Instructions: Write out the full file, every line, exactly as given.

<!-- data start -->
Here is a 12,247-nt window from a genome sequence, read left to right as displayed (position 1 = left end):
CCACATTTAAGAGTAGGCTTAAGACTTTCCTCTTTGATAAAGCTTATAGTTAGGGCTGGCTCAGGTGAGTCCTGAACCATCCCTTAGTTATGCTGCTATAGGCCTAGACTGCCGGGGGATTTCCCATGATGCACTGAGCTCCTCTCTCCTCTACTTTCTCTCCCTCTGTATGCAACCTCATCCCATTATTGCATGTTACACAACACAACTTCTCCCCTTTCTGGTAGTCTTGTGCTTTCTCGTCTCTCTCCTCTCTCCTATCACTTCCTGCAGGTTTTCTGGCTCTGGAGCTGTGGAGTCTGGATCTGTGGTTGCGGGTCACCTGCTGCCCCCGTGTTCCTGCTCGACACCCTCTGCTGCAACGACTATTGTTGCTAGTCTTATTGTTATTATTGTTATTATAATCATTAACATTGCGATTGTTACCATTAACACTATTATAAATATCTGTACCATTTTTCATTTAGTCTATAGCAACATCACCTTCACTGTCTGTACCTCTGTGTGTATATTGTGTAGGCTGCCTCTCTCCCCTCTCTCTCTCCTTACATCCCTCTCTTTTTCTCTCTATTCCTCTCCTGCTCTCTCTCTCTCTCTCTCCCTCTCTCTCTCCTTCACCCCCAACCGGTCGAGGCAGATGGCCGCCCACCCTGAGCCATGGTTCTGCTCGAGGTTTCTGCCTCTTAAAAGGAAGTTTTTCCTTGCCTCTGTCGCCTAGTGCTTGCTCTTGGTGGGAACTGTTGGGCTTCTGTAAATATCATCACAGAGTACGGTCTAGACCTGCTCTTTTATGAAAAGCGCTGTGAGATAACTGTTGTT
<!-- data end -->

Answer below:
Here is a 12,247-nt window from a genome sequence, read left to right as displayed (position 1 = left end):
CCACATTTAAGAGTAGGCTTAAGACTTTCCTCTTTGATAAAGCTTATAGTTAGGGCTGGCTCAGGTGAGTCCTGAACCATCCCTTAGTTATGCTGCTATAGGCCTAGACTGCCGGGGGATTTCCCATGATGCACTGAGCTCCTCTCTCCTCTACTTTCTCTCCCTCTGTATGCAACCTCATCCCATTATTGCATGTTACACAACACAACTTCTCCCCTTTCTGGTAGTCTTGTGCTTTCTCGTCTCTCTCCTCTCTCCTATCACTTCCTGCAGGTTTTCTGGCTCTGGAGCTGTGGAGTCTGGATCTGTGGTTGCGGGTCACCTGCTGCCCCCGTGTTCCTGCTCGACACCCTCTGCTGCAACGACTATTGTTGCTAGTCTTATTGTTATTATTGTTATTATAATCATTAACATTGCGATTGTTACCATTAACACTATTATAAATATCTGTACCATTTTTCATTTAGTCTATAGCAACATCACCTTCACTGTCTGTACCTCTGTGTGTATATTGTGTAGGCTGCCTCTCTCCCCTCTCTCTCTCCTTACATCCCTCTCTTTTTCTCTCTATTCCTCTCCTGCTCTCTCTCTCTCTCTCTCCCTCTCTCTCTCCTTCACCCCCAACCGGTCGAGGCAGATGGCCGCCCACCCTGAGCCATGGTTCTGCTCGAGGTTTCTGCCTCTTAAAAGGAAGTTTTTCCTTGCCTCTGTCGCCTAGTGCTTGCTCTTGGTGGGAACTGTTGGGCTTCTGTAAATATCATCACAGAGTACGGTCTAGACCTGCTCTTTTATGAAAAGCGCTGTGAGATAACTGTTGTT